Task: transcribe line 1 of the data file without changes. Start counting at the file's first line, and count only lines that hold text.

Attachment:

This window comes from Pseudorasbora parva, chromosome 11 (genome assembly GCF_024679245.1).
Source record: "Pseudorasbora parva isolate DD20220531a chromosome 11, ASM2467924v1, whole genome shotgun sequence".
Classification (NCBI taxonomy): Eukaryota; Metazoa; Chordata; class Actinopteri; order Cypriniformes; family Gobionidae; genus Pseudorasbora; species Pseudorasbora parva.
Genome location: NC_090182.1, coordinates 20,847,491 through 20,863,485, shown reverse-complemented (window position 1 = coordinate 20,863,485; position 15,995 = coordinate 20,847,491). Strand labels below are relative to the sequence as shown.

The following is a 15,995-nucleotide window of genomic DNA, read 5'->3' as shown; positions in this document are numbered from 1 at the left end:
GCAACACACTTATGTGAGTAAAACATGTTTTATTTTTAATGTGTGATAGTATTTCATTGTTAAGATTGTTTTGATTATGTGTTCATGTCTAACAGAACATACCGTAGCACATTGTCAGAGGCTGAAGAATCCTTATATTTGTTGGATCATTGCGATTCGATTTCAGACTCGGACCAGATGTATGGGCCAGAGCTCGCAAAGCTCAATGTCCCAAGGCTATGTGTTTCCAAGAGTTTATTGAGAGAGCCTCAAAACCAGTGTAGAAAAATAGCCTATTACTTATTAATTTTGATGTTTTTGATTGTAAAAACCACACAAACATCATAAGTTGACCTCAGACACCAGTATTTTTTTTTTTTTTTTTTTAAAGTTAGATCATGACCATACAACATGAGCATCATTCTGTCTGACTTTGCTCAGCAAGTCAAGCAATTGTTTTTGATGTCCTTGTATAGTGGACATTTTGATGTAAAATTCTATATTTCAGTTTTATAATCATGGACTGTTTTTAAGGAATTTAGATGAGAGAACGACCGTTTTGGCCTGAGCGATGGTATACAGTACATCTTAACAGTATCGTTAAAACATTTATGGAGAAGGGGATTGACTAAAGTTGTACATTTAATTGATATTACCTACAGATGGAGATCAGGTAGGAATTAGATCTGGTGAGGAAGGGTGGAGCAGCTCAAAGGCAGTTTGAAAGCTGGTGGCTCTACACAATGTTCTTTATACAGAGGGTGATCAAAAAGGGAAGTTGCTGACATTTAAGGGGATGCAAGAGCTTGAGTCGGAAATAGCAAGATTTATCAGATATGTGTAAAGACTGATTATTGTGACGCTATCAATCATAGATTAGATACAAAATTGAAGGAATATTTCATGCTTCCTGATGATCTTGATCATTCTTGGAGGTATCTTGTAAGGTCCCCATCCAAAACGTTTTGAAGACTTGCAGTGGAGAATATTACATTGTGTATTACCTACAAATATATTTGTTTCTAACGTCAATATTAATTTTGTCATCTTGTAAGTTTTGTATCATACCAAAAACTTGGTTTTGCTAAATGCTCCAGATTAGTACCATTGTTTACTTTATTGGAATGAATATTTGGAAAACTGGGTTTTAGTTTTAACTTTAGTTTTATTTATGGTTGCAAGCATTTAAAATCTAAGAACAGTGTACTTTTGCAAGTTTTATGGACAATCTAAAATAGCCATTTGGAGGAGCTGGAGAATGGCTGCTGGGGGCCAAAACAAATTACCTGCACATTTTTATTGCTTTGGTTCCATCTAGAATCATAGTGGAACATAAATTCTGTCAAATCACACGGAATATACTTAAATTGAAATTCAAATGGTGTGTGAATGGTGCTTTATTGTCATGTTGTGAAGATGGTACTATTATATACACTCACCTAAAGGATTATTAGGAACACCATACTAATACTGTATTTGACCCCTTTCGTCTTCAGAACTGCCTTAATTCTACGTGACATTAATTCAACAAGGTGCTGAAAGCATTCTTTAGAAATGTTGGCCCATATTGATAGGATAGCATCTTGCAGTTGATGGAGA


This window comes from Pseudorasbora parva, chromosome 11 (genome assembly GCF_024679245.1).